You go to a real estate website.
You click “Find an agent.”
On the “Find an agent” page, you login using your Facebook, Twitter, LinkedIn, Google or Foursquare account.
You are then presented with a list of agents in the company with whom you share a connection, an interest, a shared experience, employer, hometown or other commonality.
You can see, for example, that agent Mary Jones shares your interest in antiques. She also happens to be connected to your cousin on LinkedIn.
Or that agent Mike Thomas worked for Microsoft in the 1990’s, just like you. And you’ve both been checking in at the same gym for the past few months â€“ you just never crossed paths.
Or even that agent Angela Davis has three friends that went to college at Ohio State around the same time you were there.
These discoveries, while not necessarily conclusive in your choice of agent, do provide you with a starting point. A basis for engagement. And, hey, you may even call your cousin to see if she’s got any background on Agent Mary.
This isn’t conjecture. It’s possible right now with a new app called Peep.ly.
The social graph as catalyst for commerce
Peep.ly has been under the radar for a while. It’s now in something of a semi-private beta.
Peep.ly exposes the connections and commonalities that lie beneath the surface of the Web, deep in the social graph. It thus aids consumer decision-making, builds trust and uncovers a host of information that can serve as indicators of compatibility.
You can try it out here on the site of one of peep.ly’s beta partners. Just click on “Agent Match” in the left-hand navigation.
Rather than offering the same old marginally useful “find an agent” page, brokerage companies using peep.ly can instead match prospects to agents in a novel and meaningful way.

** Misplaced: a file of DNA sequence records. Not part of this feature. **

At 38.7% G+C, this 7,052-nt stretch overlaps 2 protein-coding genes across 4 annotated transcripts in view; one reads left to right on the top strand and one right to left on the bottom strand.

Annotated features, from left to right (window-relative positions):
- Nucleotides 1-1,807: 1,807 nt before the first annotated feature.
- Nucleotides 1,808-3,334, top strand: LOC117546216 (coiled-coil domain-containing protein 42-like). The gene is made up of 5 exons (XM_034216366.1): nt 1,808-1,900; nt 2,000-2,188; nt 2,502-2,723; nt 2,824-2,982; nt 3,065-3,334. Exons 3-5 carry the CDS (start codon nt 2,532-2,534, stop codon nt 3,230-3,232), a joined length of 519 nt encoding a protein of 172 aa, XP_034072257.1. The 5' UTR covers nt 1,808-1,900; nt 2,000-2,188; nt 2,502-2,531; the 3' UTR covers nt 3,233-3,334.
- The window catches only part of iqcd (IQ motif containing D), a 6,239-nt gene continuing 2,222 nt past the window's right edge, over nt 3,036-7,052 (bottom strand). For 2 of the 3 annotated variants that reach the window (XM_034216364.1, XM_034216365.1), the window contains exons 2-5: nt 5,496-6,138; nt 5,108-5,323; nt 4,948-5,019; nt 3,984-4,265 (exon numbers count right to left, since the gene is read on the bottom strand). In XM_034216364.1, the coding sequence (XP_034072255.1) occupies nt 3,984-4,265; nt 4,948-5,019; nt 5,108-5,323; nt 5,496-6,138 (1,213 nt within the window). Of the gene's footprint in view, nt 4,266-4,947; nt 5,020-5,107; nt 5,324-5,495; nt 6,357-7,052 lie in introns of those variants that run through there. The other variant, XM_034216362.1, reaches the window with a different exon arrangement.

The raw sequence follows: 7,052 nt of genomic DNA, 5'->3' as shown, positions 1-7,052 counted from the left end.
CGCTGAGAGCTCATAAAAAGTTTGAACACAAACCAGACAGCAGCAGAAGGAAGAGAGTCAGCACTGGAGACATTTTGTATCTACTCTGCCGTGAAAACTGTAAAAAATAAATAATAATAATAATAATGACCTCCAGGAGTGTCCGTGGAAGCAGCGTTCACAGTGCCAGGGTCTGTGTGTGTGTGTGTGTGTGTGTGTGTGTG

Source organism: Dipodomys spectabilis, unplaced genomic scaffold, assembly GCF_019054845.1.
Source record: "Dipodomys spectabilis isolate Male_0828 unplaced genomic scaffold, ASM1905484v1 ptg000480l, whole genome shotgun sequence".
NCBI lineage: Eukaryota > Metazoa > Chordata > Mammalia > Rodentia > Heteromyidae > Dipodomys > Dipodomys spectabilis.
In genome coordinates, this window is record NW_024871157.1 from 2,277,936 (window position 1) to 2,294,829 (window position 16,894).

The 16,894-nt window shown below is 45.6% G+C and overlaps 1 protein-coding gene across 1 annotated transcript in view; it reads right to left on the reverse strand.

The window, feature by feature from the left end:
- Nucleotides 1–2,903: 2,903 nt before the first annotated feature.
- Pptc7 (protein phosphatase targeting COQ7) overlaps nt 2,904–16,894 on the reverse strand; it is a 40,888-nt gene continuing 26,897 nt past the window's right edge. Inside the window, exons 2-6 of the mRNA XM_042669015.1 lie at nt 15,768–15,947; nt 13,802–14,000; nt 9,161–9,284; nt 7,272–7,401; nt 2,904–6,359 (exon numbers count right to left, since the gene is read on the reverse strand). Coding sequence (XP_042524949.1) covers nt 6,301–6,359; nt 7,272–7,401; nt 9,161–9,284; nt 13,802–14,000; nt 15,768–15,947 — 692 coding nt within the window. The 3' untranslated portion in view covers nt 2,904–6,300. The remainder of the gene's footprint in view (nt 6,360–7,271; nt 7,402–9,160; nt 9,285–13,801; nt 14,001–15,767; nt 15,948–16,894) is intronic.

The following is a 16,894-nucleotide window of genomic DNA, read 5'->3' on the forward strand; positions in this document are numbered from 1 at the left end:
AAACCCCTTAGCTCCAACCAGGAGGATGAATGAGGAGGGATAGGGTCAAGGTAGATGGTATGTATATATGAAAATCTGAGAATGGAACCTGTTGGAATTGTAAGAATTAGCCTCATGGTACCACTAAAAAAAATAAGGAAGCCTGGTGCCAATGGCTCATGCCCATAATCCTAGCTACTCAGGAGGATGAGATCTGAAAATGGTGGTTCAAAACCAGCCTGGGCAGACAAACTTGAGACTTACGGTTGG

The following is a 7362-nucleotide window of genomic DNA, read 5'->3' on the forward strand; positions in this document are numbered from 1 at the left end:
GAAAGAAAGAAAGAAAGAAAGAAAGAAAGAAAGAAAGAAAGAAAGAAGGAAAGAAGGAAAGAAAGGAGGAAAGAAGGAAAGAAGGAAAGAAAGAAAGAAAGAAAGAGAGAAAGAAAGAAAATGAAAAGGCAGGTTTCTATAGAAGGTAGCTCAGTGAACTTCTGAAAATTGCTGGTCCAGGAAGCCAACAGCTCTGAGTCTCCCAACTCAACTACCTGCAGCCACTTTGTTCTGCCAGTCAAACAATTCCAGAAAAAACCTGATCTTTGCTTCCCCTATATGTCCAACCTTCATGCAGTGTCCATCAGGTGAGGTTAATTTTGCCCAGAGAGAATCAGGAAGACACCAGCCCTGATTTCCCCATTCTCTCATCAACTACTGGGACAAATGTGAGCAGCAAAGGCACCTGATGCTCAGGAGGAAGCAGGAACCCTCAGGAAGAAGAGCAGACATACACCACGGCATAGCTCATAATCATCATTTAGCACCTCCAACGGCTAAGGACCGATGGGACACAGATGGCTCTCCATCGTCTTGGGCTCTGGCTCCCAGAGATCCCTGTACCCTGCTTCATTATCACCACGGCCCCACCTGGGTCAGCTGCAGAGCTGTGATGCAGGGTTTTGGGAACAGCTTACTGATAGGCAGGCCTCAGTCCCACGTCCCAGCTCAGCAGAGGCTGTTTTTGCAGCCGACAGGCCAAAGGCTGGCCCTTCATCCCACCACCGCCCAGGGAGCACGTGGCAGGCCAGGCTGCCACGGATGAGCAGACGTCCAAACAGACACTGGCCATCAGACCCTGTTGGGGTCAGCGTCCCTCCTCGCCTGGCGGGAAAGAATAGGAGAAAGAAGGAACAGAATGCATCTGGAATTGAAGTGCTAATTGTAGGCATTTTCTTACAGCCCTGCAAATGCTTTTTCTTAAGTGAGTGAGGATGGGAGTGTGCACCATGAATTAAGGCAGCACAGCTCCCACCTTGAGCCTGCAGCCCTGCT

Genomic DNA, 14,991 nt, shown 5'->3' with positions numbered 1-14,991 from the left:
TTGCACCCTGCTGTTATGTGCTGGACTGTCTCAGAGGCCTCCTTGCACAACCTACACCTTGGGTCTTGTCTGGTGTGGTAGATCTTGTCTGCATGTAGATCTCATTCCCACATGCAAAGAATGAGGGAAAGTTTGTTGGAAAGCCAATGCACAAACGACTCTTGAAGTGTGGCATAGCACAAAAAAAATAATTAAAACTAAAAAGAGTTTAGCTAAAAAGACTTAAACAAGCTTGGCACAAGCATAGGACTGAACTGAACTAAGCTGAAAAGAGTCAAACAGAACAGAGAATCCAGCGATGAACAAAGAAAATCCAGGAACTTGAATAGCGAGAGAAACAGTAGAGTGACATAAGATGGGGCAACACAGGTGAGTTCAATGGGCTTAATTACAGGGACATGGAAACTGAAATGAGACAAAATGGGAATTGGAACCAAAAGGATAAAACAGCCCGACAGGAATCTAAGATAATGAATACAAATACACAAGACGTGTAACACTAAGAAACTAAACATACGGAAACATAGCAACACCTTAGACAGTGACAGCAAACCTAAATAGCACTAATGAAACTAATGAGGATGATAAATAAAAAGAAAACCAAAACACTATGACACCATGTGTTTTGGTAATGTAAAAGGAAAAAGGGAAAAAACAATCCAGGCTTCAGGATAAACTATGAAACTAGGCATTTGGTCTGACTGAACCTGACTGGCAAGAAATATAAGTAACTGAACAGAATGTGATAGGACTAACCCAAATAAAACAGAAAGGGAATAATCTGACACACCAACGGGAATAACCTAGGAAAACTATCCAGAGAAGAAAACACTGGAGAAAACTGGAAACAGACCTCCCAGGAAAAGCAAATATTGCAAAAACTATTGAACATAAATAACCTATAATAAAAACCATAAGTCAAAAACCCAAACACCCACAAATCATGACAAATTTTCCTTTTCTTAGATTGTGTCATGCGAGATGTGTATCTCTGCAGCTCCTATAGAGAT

An individual agent can use this too. They’ll be able to create a peep.ly profile and place the app within their own site.
I like this app because it leverages the social graph to drive business connections in a way that’s both expansive and targeted. Your connections, contacts and preferences â€“ bits of life that may spark a bite of interest â€“ are made available to any prospect, but in a controlled one-to-one manner.
You can filter out connections, check-ins and “Likes” that may not be advantageous in a business context too.
Dispersing the “Undifferentiated Realty Mass”
Differentiation â€“ or, for that matter, any ranking or sorting of agents â€“ is usually anathema.
Most brokers or MLSs won’t do much more than provide keyword and alphabetical “Find and agent” functionality on their sites for fear of playing favorites or clipping some dubious area of expertise.
Media sites don’t like to categorize or rank agents too specifically for fear of limiting the ad space they can sell.
And agents themselves â€“ too many of them â€“ struggle to set themselves apart from what I have called the “Undifferentiated Realty Mass.”
Peep.ly cuts through all of that in a way that avoids the political crap while also being useful.
For better or for worse, choosing a Realtor is not always a rational decision. It’s sometimes based on personal rapport. More often, it’s based on a referral from someone you know who has some sort of connection to a real estate professional.
Of course, there are tons of obvious use cases for peep.ly in other industries â€“ and, indeed, for a general consumer audience. But the company seems intent on making peep.ly work well as a real estate app. At least for now.
I’m digging this app. What do you think?